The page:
You’ve heard the phrase “the rich get richer.” The “poor get poorer” follow-up is so understood, it’s rarely spoken. While the phrase may or may not be true in the material world, I am here to tell you, it’s absolutely true in the world of wellness and yoga. The people that consistently show up for yoga once-a-week or more enjoy the lion’s share of the benefits. They seem to move gracefully and mindfully through the poses, are unafraid of new challenges and have an overall sense of ease, both on and off the mat. They rarely miss class (don’t they have anything better to do?). To the casual, sporadic yogi trying to make peace with a body full of tension and integrate a scattered mind, it hardly seems fair!
So how do the rich get so rich—in yoga? It’s simple: They show up. Friends in from out of town? They bring the friends along. Deadlines? Instead of managing the stress Facebooking on the sly or grabbing a candy bar, they come to class. Wealthy yogis don’t make routine doctor appointments during yoga class. They don’t volunteer to help out a friend during yoga class; besides, their real friends all know they have yoga during that time and wouldn’t dream of imposing!
Over time, the “rich” yogis build momentum. You’re familiar with the time value of money; well, there’s a time value of yoga. Your principle re-invests and keeps paying larger dividends. That said, you know if you miss a week or two and don’t make it up somehow, it’s like an early IRA withdrawal and your earlier contributions are penalized. Savvy yoga investors don’t get sick as much, so they don’t miss class because they’re sick. They don’t get injured as much so they don’t miss class due to tears, pulls, sprains. In fact, they don’t miss LIFE as much. The “poor” yogis go in fits and starts, missing class due to illness, injury, doctor and PT appointments, and yes, even hair appointments (newsflash: your hair is dead!). Once they miss a few weeks, they disappear. And the rich get richer…
Notice there was no mention as to the abilities of the “rich” yogis. Some are naturally flexible, most are not. Some are athletes, many are not. Some of the “richest” students have major issues—issues that could make for some handy excuses : 45-degree scoliosis curvature, cancer, vertigo, bursitis, sleep apnea, panic attacks, heart issues, artificial knee/hip, pushin’ 90, caregiver of small children/spouse/animal, saving the world, looking for a job, losing a job, running a company, rescuing dogs, early onset Alzheimer’s (good news: the muscles remember what the mind forgets IF you have strong practice). Yet, somehow, these captains of commitment SHOW UP! I marvel and rejoice when I see them walk through the door, week after week, year after year. We’re family—the best kind—the supportive kind!
So how can you be a “Rich” yogi? It’s not simple, but I’ve seen people elevate up from the yoga ghetto to solid middle class and even on to “mat mogul.” 😉 You won’t have to change your body, but you’ll have to change your mind to implement the Top-10 Habits of RICH yogis:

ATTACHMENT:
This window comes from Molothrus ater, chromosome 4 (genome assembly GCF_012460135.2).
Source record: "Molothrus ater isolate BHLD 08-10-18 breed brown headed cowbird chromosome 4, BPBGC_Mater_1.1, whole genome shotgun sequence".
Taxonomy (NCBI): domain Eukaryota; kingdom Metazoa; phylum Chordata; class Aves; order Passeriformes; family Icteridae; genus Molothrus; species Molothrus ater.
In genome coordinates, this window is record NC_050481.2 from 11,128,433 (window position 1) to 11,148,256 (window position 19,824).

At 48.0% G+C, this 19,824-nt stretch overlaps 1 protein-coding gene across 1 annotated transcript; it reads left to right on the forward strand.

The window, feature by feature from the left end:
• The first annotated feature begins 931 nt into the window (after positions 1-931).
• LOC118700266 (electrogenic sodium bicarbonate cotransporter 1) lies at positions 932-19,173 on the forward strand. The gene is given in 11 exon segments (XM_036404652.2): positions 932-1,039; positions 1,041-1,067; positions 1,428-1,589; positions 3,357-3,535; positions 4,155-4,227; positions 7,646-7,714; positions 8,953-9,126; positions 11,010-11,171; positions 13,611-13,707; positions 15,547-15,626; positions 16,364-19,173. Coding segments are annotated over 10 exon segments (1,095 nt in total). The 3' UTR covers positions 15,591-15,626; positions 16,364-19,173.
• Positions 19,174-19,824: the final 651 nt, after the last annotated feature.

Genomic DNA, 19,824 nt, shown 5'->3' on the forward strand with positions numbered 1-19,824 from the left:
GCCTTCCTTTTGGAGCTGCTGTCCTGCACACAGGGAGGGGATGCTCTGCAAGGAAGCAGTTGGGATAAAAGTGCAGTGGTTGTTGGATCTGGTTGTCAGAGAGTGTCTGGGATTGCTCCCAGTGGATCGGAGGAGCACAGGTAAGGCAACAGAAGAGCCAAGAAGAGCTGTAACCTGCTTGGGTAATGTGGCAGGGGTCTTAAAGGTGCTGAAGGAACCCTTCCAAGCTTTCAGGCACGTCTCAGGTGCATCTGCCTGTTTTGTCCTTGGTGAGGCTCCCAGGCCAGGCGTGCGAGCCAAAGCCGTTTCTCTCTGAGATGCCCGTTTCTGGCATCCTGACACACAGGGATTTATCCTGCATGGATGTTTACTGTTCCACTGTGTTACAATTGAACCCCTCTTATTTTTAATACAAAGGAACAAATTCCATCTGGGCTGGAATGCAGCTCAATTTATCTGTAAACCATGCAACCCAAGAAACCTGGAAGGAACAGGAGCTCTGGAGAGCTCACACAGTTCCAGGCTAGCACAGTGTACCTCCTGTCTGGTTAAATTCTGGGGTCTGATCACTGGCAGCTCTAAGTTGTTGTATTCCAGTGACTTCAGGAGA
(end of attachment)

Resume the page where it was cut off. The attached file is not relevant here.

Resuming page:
- They “advertise” their yoga commitment to friends and family and thereby reduce the chance someone will attempt to impose on that time.
- They make-up missed classes/ weeks by going to an extra class.
- They often shoot for twice per week, so if they absolutely have to miss, they’ll at least have gotten to one class.
- They don’t schedule appointments during class—not for anyone, be it the “best” brain surgeon or best hair stylist.
- They simply say they have an “appointment” with a serious tone if they feel the other party won’t understand the gravity of their commitment.
- They have learned to disappoint others some of the time so they don’t have to constantly disappoint themselves.
- They come to class even if they don’t feel 100%–sniffles, tired, sprained something—we’ll put you on an island and work around it.
- They do yoga when they travel, either on their own, or they find a class – it’s great way to meet people!
- They often make friends in class or invite their friends to join their class; this adds a social dimension as well as accountability.
- They don’t arbitrarily “take a break” and miss a session because they’re going to be “busier”—that means you need more yoga, not less!
It’s a simple allocation-of-resources issue: where you put the resources for those 2 hrs a week– that’s what grows. If you put them into grooming, you’ll look great, but you won’t have the benefits of yoga. If you put them into socializing, you’ll have even more invitations that get in the way of your yoga class, but you won’t have the benefits of yoga. If you put them in to working late, your boss will have even higher expectations for your working late in the future. If you put them into helping others, you’ll have even more pleas for help and feel even more overwhelmed. If you put them into your kids, your kids will have no model for self-care and an inflated sense of importance—there’s a reason why, in a plane crash, parents are instructed to put their own oxygen masks on FIRST!
Finally, don’t think you need to miss your weekly yoga class once in a while to keep “balance” in your life—your weekly class IS THE BALANCE. It’s the anecdote to all the physical and mental negativity in our lives. Miss it and all that negativity just accumulates. You wouldn’t want your trash collector to come every other week or once per month. Be as conscientious with your health as you are with your trash! Plan for your wellness as well as you plan for your finances—all that money won’t matter without your health, mobility and quality of life.
PS. If you’re wondering about the bear, it came up when I googled “rich yogi” so I went with it! That’s Yogi Bear and is buddy Boo Boo, not to be confused with Honey Boo Boo.